Last week, I shared with you more about Generation D. This segment’s members are well educated, highly digital and interested in furthering their investment knowledge, so you probably think they’re also only interested in interacting with advisors virtually, right? Not so say the results of our survey of 1,200 Gen D investors in Europe. results of our survey of 1,200 Gen D investors in Europe.
Don’t scrap traditional means of contact yet
Our survey results point to some pretty strong numbers around Gen D investors’ contact with advisors. In fact:
- Nearly 71 percent of respondents prefer face-to-face interactions with their advisor.
- Some 68 percent prefer phone conversations.
- Only 15 percent use social media platforms, such as Facebook or Twitter for interaction with an advisor.
- Only 32 percent of respondents believe that they can have a beneficial relationship with their advisor if it is conducted exclusively online, without both parties ever being present in the same place, at the same time.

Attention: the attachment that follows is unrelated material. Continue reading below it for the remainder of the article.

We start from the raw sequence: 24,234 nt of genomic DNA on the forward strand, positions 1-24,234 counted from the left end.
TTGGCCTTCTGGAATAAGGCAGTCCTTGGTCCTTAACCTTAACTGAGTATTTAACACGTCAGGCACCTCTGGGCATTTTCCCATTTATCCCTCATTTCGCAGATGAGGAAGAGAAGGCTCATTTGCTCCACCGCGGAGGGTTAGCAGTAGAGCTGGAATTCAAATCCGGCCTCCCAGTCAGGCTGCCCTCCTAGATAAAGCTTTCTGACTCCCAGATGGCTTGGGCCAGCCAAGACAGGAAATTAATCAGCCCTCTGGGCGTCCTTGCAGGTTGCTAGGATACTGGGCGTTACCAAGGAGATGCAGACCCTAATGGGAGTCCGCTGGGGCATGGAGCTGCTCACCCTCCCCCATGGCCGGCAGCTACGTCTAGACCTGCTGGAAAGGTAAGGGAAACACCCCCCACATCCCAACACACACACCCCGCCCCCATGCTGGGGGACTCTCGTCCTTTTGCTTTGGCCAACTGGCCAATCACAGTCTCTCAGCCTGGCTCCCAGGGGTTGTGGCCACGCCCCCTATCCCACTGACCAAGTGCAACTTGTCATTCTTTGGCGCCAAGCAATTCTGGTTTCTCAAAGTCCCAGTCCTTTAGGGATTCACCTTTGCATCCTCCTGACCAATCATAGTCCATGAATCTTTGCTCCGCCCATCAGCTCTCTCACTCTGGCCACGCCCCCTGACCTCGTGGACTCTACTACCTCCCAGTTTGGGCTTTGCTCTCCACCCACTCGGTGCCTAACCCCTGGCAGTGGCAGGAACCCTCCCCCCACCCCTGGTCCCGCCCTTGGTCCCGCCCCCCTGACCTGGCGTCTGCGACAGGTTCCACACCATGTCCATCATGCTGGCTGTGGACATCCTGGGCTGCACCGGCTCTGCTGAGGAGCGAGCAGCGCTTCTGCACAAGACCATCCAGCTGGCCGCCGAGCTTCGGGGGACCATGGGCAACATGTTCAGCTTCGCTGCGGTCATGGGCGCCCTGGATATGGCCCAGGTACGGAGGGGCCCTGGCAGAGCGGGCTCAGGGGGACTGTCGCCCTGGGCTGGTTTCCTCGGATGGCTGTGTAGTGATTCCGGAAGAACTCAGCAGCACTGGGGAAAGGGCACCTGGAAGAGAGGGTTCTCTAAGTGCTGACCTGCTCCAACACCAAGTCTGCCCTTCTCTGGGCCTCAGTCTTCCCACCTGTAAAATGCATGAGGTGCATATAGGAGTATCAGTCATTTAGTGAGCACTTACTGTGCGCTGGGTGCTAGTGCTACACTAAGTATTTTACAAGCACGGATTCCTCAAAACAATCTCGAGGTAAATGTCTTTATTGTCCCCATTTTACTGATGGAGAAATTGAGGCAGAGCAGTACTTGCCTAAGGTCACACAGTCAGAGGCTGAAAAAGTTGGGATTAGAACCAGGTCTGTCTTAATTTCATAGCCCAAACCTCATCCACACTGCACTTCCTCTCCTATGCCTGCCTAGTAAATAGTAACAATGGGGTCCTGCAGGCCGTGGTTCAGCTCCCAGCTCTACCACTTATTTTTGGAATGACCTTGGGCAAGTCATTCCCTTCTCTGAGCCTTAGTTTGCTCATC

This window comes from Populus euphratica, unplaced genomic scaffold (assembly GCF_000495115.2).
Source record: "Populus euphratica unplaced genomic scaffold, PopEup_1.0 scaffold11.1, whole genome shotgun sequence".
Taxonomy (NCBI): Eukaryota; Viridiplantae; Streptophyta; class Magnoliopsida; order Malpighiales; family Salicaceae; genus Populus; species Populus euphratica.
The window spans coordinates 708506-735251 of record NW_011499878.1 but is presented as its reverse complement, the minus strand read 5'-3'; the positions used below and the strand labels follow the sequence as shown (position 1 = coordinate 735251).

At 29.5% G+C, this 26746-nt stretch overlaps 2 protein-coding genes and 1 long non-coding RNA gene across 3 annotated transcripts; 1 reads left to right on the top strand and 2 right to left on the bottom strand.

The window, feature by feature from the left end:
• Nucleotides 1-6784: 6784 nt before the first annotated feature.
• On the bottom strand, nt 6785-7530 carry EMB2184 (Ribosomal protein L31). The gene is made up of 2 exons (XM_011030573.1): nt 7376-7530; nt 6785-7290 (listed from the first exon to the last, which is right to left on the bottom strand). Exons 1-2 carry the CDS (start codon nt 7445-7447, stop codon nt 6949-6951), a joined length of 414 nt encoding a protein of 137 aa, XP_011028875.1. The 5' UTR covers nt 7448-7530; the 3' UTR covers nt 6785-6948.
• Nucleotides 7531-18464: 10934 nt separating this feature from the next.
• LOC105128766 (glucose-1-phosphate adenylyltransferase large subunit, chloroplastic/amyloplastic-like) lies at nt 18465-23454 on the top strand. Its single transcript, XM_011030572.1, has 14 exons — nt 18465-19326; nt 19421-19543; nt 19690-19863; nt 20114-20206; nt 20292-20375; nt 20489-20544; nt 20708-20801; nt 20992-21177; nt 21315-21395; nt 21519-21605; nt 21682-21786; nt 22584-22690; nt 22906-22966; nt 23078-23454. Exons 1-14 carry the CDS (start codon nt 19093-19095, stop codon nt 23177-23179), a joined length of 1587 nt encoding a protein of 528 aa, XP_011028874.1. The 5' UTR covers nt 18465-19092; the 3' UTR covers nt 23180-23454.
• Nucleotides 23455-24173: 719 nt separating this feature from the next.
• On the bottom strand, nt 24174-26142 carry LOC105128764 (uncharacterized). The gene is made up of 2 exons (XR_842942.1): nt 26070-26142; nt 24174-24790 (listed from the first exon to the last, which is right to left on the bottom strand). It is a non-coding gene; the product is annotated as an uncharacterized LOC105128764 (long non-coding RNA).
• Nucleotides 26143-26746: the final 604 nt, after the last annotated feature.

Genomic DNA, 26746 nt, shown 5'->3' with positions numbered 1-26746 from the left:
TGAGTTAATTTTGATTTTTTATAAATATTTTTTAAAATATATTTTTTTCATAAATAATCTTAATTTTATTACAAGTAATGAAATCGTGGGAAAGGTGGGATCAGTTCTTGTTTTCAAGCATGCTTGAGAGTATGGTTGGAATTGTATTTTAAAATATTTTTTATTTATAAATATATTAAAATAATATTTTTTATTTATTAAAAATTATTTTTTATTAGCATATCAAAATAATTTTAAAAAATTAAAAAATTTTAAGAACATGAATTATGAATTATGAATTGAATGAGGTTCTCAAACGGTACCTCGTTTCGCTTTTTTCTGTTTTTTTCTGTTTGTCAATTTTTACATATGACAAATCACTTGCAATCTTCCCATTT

While it’s true, investors prefer elements of a traditional investor-advisor relationship, more than three-quarters of respondents said digital technology would not adversely affect the overall quality of the relationship. What this implies is that investors feel traditional and digital relationships can co-exist.
Knowledge is power
Our survey also found that investors across Europe report being less informed about investing than they would prefer. In fact, 68 percent of Gen D respondents stated they are neutral or lack knowledge about investing. The findings reveal an opportunity for firms to differentiate themselves through value-added services.
- Almost half—48 percent—of those surveyed use digital tools to become more educated about investing.
- Knowledgeable investors reported holding a broader range of investment products and securities, regardless of affluence level.
- Knowledgeable investors are more satisfied with their advisors, and are more likely to report that their advisors understand their needs.
What’s clear is firms that take advantage of the digital tools that have a positive effect on investors, while maintaining aspects of a traditional investor-advisor relationship, can increase their value proposition to their clients. So, what are investors using digital tools for and which ones should advisors focus their attention on? Next week I’ll conclude my three-part series by exploring both these areas.
Until then, to learn more, read: